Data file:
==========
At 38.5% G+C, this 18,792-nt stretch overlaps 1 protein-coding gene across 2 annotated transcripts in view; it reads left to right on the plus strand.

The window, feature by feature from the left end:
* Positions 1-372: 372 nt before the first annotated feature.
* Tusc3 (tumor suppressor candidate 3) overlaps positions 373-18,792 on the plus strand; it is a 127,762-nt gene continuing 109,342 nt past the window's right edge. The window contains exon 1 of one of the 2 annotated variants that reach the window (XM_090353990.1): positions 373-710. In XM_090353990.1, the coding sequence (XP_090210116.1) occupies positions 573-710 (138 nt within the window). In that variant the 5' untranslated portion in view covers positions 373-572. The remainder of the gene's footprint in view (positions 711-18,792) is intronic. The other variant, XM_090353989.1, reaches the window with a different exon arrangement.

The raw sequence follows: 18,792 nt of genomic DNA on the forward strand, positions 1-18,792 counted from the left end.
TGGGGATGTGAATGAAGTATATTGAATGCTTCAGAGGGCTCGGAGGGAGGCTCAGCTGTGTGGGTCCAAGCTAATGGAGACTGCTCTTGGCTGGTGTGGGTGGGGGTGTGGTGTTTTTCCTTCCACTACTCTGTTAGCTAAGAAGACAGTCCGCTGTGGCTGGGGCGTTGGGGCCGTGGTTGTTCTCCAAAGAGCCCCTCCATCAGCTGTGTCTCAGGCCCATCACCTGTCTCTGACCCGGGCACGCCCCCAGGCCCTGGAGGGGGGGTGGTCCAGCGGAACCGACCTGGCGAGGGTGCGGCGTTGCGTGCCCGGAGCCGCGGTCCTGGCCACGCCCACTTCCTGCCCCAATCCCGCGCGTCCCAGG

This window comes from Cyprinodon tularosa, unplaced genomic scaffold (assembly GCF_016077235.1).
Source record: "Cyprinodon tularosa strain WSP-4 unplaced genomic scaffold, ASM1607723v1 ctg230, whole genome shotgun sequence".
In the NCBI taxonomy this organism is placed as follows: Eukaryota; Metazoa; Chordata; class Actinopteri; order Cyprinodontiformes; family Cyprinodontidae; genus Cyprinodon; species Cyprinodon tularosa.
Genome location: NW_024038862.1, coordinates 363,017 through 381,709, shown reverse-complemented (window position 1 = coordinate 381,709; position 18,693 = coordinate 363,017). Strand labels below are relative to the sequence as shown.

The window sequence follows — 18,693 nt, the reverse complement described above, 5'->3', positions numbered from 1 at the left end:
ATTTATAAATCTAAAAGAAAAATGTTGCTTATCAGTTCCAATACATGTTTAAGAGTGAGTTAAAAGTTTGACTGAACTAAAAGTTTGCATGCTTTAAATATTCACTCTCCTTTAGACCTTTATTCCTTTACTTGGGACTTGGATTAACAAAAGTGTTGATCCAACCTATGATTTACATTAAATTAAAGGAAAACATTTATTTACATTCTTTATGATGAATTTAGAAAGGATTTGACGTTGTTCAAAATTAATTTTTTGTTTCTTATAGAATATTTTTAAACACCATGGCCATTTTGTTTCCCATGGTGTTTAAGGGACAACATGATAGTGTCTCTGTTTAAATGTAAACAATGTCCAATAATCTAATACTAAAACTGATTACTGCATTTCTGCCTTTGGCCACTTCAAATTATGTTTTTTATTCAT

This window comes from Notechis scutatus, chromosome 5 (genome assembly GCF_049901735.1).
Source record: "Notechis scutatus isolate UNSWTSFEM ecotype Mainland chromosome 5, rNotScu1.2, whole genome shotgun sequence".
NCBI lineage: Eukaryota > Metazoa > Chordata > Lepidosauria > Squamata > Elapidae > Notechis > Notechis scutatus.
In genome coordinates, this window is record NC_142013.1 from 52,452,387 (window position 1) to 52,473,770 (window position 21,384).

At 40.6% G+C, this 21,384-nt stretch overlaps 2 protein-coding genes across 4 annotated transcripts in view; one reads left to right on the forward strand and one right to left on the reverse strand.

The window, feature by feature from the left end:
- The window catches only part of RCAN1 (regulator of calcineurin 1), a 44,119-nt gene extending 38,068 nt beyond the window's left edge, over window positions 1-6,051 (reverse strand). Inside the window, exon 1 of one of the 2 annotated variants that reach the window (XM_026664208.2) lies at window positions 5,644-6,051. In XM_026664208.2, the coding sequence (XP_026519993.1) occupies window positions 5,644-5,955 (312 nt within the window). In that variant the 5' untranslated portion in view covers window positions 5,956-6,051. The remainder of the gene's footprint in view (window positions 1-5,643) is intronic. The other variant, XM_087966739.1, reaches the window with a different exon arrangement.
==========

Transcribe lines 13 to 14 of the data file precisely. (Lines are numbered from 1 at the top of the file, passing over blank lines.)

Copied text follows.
This window comes from Notechis scutatus, chromosome 5 (genome assembly GCF_049901735.1).
Source record: "Notechis scutatus isolate UNSWTSFEM ecotype Mainland chromosome 5, rNotScu1.2, whole genome shotgun sequence".